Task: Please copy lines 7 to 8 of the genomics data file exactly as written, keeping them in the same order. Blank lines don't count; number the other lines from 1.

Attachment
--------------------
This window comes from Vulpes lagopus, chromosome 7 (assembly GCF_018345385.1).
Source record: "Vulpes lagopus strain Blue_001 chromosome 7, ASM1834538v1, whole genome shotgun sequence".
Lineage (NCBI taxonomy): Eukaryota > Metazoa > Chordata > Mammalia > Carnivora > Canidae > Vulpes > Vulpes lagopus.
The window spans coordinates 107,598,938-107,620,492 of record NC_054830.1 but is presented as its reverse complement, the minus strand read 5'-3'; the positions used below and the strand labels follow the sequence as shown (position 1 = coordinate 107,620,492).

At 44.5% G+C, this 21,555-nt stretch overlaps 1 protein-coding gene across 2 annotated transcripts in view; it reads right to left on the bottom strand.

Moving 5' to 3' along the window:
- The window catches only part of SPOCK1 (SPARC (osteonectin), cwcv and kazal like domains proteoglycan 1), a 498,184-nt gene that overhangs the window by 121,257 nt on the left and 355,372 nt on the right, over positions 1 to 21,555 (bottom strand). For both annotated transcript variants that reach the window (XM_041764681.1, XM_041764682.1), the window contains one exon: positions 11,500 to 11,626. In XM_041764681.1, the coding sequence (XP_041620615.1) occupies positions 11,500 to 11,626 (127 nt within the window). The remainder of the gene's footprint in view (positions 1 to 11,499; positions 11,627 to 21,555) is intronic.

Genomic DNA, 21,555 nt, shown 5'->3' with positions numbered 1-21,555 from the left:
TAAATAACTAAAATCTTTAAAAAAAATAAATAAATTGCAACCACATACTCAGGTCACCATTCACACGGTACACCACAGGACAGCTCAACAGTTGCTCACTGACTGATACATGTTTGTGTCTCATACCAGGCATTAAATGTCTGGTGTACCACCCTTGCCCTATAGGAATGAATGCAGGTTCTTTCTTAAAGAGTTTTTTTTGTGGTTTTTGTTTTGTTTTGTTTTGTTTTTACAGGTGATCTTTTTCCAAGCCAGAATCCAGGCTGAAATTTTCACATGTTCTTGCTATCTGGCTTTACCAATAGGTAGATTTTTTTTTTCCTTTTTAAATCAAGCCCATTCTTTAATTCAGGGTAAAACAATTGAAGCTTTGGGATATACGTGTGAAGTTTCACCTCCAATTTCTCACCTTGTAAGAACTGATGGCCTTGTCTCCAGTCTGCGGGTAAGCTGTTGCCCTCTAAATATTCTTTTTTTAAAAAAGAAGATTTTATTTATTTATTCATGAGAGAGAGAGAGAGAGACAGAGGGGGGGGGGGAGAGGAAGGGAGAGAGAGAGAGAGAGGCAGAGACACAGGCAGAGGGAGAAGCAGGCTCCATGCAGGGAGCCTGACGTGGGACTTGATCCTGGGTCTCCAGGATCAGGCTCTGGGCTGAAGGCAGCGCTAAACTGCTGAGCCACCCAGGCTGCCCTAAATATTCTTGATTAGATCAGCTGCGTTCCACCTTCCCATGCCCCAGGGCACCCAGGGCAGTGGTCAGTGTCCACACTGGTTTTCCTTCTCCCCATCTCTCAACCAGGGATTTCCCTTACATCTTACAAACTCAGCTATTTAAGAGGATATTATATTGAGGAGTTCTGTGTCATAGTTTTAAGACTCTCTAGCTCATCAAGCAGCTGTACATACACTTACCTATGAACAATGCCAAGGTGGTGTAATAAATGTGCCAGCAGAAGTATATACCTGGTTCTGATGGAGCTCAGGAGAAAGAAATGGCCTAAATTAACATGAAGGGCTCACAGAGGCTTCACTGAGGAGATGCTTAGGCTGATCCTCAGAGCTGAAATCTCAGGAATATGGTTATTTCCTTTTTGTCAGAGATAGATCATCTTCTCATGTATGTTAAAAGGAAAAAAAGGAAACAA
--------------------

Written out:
- The window catches only part of SPOCK1 (SPARC (osteonectin), cwcv and kazal like domains proteoglycan 1), a 498,184-nt gene that overhangs the window by 121,257 nt on the left and 355,372 nt on the right, over positions 1 to 21,555 (bottom strand). For both annotated transcript variants that reach the window (XM_041764681.1, XM_041764682.1), the window contains one exon: positions 11,500 to 11,626. In XM_041764681.1, the coding sequence (XP_041620615.1) occupies positions 11,500 to 11,626 (127 nt within the window). The remainder of the gene's footprint in view (positions 1 to 11,499; positions 11,627 to 21,555) is intronic.

Genomic DNA, 21,555 nt, shown 5'->3' with positions numbered 1-21,555 from the left: